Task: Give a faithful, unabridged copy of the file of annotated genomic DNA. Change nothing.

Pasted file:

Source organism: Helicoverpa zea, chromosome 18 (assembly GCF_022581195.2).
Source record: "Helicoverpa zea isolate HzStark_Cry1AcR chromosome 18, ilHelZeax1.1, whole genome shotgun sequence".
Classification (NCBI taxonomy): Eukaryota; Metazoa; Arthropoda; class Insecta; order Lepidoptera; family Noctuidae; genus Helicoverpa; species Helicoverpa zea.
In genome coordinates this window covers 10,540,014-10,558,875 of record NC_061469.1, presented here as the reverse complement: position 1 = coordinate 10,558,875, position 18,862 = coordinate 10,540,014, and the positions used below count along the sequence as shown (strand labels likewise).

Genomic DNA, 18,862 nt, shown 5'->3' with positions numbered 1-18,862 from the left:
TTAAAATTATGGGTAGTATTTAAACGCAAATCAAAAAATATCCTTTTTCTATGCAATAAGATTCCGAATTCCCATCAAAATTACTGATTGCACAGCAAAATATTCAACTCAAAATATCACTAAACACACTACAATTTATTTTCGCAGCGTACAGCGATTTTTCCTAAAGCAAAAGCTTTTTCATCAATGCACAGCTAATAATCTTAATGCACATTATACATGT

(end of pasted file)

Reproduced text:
Source organism: Helicoverpa zea, chromosome 18 (assembly GCF_022581195.2).
Source record: "Helicoverpa zea isolate HzStark_Cry1AcR chromosome 18, ilHelZeax1.1, whole genome shotgun sequence".
Classification (NCBI taxonomy): Eukaryota; Metazoa; Arthropoda; class Insecta; order Lepidoptera; family Noctuidae; genus Helicoverpa; species Helicoverpa zea.
In genome coordinates this window covers 10,540,014-10,558,875 of record NC_061469.1, presented here as the reverse complement: position 1 = coordinate 10,558,875, position 18,862 = coordinate 10,540,014, and the positions used below count along the sequence as shown (strand labels likewise).

Genomic DNA, 18,862 nt, shown 5'->3' with positions numbered 1-18,862 from the left:
TTAAAATTATGGGTAGTATTTAAACGCAAATCAAAAAATATCCTTTTTCTATGCAATAAGATTCCGAATTCCCATCAAAATTACTGATTGCACAGCAAAATATTCAACTCAAAATATCACTAAACACACTACAATTTATTTTCGCAGCGTACAGCGATTTTTCCTAAAGCAAAAGCTTTTTCATCAATGCACAGCTAATAATCTTAATGCACATTATACATGT